Airlines want another bailout. They’ve been laying the groundwork for two months. The major unions are asking for full payroll through March. The American Airlines pilots union, at least, is trying to frame the subsidies as pro-consumer calling it the government ‘buying all the middle seats’ although in many ways that’s an even worse idea.
There’s no real appetite for another airline bailout, but there are two things the airlines have going for them:
- Current job losses are slated for October 1, just a month before the Presidential election – that creates a chance for the President to back more bailouts.
- These are mostly union jobs, and unions are at the forefront making the request – that creates a chance Democratic leadership in the House might back more bailouts.
It’s a terrible idea. The President may reportedly not be meeting with his Council of Economic Advisors Chair much, but the hardline taken by the Department of Treasury requiring a portion of CARES Act payroll support to be taken as loans, and taking warrants in return, and demanding real collateral for other funds suggests they won’t roll over either.
There are (5) fundamental reasons
- Too greedy. Airlines have already pushed out employees, there are fewer people on payroll working less hours. There’s no reason to give them as much for payroll as before. Furthermore airlines aren’t literally going to lay everyone off without a bailout. Doug Parker says American needs to lay off 10% – 30% of employees, depending on work group. They don’t want to let go of very many pilots because of the cost of re-training, and that many will be needed again next summer. If we wanted to require airlines to keep all their employees, we’d only need to subsidize perhaps a quarter of payroll.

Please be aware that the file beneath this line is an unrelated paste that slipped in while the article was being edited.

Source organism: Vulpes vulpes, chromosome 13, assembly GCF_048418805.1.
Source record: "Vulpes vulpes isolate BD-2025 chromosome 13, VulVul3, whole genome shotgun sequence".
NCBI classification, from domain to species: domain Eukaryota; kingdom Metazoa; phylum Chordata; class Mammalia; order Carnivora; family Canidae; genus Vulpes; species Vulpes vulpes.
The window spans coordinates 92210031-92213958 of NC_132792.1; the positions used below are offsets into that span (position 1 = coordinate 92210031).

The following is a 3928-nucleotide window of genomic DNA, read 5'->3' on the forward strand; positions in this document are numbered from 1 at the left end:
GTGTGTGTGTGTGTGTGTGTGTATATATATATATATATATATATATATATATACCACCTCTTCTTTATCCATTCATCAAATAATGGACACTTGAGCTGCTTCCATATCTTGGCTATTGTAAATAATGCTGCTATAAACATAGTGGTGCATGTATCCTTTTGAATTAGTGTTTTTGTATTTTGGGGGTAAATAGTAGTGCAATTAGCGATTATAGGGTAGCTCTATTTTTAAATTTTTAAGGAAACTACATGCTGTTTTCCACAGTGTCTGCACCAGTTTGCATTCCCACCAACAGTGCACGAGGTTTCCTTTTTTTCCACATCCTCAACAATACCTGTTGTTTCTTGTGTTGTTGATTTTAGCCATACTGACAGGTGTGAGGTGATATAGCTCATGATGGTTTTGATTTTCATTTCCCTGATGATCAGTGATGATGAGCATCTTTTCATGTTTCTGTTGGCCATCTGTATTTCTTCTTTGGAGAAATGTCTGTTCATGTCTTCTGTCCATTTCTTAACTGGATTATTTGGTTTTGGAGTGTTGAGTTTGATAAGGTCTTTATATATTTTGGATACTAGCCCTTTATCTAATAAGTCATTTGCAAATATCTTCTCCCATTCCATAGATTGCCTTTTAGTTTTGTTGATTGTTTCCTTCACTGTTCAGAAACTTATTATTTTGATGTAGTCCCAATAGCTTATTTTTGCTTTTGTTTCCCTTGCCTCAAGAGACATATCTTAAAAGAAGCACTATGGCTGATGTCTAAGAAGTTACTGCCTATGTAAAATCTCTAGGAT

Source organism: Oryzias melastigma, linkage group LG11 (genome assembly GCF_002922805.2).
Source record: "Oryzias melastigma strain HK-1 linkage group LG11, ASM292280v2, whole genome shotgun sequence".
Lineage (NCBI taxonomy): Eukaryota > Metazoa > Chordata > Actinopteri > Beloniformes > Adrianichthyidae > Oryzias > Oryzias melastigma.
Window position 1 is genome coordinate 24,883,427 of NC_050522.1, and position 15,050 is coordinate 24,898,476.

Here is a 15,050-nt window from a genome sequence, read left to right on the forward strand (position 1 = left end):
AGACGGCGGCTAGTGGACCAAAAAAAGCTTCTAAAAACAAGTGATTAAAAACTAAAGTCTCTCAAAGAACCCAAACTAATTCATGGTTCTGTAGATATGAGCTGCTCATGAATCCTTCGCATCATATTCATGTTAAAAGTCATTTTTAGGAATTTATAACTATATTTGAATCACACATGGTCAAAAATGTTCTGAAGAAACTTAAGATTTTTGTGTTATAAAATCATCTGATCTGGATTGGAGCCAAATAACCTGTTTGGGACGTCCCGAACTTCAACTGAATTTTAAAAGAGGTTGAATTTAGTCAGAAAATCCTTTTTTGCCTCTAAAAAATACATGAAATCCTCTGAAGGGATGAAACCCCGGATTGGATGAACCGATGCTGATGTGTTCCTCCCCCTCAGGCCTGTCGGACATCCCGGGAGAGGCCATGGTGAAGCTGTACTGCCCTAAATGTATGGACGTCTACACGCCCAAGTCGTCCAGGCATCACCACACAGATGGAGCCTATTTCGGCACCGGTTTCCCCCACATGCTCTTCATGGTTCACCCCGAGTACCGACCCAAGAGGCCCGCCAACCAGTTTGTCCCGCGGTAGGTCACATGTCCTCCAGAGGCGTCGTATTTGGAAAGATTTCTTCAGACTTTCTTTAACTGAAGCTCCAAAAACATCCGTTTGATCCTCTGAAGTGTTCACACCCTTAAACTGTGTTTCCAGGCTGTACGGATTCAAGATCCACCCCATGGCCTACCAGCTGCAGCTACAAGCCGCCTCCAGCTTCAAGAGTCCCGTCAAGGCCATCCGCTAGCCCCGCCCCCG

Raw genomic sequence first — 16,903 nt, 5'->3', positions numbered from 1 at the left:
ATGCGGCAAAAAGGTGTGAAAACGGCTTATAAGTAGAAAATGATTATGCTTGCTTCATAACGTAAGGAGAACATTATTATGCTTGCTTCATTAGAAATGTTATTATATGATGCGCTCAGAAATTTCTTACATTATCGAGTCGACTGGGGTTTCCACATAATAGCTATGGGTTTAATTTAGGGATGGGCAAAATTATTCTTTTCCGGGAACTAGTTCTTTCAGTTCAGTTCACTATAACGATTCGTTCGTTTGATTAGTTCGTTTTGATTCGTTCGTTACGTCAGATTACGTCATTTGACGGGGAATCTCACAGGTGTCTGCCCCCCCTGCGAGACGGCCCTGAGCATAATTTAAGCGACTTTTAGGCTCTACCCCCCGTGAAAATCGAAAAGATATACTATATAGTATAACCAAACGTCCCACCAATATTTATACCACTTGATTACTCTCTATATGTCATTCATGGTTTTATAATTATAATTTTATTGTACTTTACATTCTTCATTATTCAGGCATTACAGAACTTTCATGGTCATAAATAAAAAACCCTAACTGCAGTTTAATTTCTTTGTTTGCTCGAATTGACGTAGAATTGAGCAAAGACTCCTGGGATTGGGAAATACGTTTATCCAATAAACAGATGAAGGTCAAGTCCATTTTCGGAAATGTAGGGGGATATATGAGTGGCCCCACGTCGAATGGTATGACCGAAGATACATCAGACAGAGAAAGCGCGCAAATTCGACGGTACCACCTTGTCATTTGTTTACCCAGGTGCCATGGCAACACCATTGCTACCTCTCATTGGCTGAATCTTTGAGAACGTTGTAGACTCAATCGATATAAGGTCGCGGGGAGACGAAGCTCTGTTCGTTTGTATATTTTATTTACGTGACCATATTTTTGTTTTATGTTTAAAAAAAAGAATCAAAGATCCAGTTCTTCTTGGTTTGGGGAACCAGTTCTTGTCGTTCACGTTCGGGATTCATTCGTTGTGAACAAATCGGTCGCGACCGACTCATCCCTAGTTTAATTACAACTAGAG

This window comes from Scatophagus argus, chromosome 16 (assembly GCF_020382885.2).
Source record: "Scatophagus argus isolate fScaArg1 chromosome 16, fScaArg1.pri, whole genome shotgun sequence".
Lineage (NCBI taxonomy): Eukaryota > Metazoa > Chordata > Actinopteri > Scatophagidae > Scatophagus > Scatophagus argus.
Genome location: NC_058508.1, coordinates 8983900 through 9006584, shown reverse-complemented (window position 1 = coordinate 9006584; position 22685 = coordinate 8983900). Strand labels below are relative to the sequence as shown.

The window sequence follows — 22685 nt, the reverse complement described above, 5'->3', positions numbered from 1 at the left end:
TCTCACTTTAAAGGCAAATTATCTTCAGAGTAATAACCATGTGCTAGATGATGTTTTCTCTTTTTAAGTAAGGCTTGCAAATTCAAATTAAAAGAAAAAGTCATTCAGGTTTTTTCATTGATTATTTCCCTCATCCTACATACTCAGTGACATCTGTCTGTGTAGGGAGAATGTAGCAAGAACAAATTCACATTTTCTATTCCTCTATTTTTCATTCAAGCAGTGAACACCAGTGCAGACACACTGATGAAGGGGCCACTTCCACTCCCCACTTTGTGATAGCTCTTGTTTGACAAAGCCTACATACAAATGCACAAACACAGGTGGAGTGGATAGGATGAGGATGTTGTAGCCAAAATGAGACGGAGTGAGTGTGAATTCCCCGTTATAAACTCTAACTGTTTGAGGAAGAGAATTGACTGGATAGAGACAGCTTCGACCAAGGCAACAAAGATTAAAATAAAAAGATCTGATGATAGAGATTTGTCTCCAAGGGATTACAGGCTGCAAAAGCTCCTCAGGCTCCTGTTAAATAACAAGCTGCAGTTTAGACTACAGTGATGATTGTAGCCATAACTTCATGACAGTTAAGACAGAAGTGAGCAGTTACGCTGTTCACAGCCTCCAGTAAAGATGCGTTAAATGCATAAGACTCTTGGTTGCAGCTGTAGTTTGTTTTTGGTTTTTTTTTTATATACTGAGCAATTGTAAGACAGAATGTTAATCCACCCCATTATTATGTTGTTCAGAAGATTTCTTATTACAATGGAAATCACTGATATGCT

- Bad for the economy. We know that airlines are going to be smaller, and need fewer employees. Delaying when employees move on to other jobs delays getting the economy productive again. Delaying economic adjustment by promoting heavily-indebted zombie firms is what gave Japan a ‘lost decade’.
- Keeping all airlines alive delays industry recovery. Too much industry capacity means everyone is unprofitable, or at least less profitable. That means airlines underperform and have a harder time paying down debt they’ve borrowed to stay in business.
- Subsidizes airline investors at the expense of taxpayers There’s nothing fundamentally bad for the economy about an airline declaring Chapter 11, shoveling more money at airlines just props up equity and bond investors. The government was willing to do that once, in the rush and fog of initial bailouts. Now that Congress is slowing down the appropriations process (relatively speaking) there’s less of an opportunity for hands in the cookie jar.
- No money left. Too many priorities, and some limit to the size of bailouts. States are seeing their tax revenue decimated, which may lead to real declines in state government employment (since states have real limitations on their ability to borrow). That hits schools, which have their own vocal interests, and will probably be considered a higher priority than pilots and flight attendants.
Doug Parker testifying on the need for subsidies to the US airline industry in 2001
Airlines have had little difficulty accessing credit markets throughout the pandemic. The federal government shouldn’t be the provider of funds as a first resort, and they certainly haven’t been a last resort. The major airlines say their business is already out of the woods, yet we should give them another $32 billion? I just don’t see this happening.